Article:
vested more than $1,003,000 The
Prince" is travelling intognito, as wae
the case of his last trip here in April,
Priace Albert ,who is an ir.timate
riend of Emperor William of Germany
is 65 years old. In 1884 his father's
acht was wrecked off the coast of
Sweeden, all the crew perishing except
;he Hereditary Prince Albert. He
has been twice divorced, his first wife
Having been Lady Mary Douglas Ham
Iton, and his second the daighter of
Michael Heine, a St Louis banker.
On his way over Price Albert has been
pursuing his hobby of making ocea no-
graphic investigations in the North
Atiantic. His yacht is equipped with
me of the finest sets of apparatus that
money can bry for such work.
The Prince has promised to visit
Washington some time this month,
and his coming has set the officers
of the State Department to studying
precedents and rules of European
etiquette. Prince Albert's visit will
be the first that a reigning European
sovereign has paid this country since
the republic was established. The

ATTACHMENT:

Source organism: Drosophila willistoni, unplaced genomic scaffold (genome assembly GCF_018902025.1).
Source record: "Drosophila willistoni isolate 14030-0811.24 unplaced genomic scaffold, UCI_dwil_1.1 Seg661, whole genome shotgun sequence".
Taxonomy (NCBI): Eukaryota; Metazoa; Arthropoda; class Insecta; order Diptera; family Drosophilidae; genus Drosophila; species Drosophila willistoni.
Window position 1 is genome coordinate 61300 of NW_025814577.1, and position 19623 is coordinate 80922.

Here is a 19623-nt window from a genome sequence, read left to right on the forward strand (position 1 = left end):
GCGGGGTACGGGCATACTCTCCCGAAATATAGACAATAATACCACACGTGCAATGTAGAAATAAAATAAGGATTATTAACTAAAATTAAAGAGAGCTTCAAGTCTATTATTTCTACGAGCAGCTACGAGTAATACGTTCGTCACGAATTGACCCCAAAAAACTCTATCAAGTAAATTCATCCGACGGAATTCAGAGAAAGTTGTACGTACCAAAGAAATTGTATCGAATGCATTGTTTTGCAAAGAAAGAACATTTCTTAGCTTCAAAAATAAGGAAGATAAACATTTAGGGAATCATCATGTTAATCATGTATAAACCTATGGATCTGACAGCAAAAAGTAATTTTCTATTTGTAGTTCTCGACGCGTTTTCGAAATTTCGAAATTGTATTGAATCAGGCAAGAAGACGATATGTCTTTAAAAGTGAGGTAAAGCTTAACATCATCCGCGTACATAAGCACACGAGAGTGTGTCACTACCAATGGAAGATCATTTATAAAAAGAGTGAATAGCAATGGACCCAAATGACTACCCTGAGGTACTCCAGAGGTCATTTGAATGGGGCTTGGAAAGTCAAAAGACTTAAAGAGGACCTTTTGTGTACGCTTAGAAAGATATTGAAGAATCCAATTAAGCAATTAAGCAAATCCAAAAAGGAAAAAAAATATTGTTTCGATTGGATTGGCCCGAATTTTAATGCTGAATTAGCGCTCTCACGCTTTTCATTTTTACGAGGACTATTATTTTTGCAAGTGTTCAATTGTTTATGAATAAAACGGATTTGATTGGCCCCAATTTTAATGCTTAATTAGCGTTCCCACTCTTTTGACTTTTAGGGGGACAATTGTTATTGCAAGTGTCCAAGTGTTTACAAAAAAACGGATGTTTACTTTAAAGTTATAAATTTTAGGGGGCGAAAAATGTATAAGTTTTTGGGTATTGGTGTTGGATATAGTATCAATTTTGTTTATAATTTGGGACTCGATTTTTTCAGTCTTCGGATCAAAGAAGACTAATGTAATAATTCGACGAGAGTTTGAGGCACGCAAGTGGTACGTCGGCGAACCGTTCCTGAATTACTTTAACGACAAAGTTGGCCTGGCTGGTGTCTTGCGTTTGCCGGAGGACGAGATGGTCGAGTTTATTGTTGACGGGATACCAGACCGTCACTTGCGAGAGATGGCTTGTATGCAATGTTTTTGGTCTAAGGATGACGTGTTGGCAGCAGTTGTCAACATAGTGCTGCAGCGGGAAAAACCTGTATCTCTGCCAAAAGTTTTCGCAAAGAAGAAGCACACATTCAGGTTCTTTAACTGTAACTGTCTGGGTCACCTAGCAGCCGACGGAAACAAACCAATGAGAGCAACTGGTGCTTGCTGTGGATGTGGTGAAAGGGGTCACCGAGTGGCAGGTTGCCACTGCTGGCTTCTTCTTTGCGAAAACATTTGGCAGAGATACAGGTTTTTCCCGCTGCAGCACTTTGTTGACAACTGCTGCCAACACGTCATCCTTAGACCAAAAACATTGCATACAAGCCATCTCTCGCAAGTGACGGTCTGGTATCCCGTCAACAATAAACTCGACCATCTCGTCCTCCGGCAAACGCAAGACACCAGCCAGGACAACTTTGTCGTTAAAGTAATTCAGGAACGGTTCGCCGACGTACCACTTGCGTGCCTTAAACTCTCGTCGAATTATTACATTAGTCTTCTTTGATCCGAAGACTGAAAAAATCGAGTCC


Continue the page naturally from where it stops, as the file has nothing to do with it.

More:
United States has entertained mon
archs from other parts of the world
but never before one from Europe.
Prince Albert's sc entific research has
won him admission to the Institute oi
France as a member of the Academy of
Whi'e entitled to wear the uniform of
the academy, his favorite dress is that
of a captain in the Spanish Navy
where he holds an honorary commission
by virtue of younger, days spent as
pupil at the Royal Academy at Cad z
The Hirondelle's last port of call
Sydney, C. B., where she sailed
tember 3. She is a schooner.- i s 1 ,
388 tons register and carries a crew of
57 men. Thejracht is itted with a power
ful wireless outfit. The instruments
can to be attuned that musical notes
and chords can be produced without
difficulty and heard at long distances
at sea. The German steamer Grosser
Kurfuerst, on her recent voyage to
this port, heard these musical notes
800 miles distant while the yacht was
SAYS PLACE WAS FILTHY
H. Clark Spent Night In Jail,
Wants Fifteen Thousand '
IN HONOR OF BRIDE-TO-BE.
Dellgh ful Soc'al Event At Clinton.
The following, taken from yester
day's issue of the News and Observer,
will be of interest locally. Miss Vic
toria Crumpler had charge of Miss
Jennie Saltan's -millinery establishment
lat season and during her stay here
made many friends:
"Clinton Sept. 10. Mrs. Minnie
Crumpler delightfully- entertained this
evening rom 8 until 11 in honor of
the wedding party of' her daughter
Mi s Victoria Lee Crumpler, whose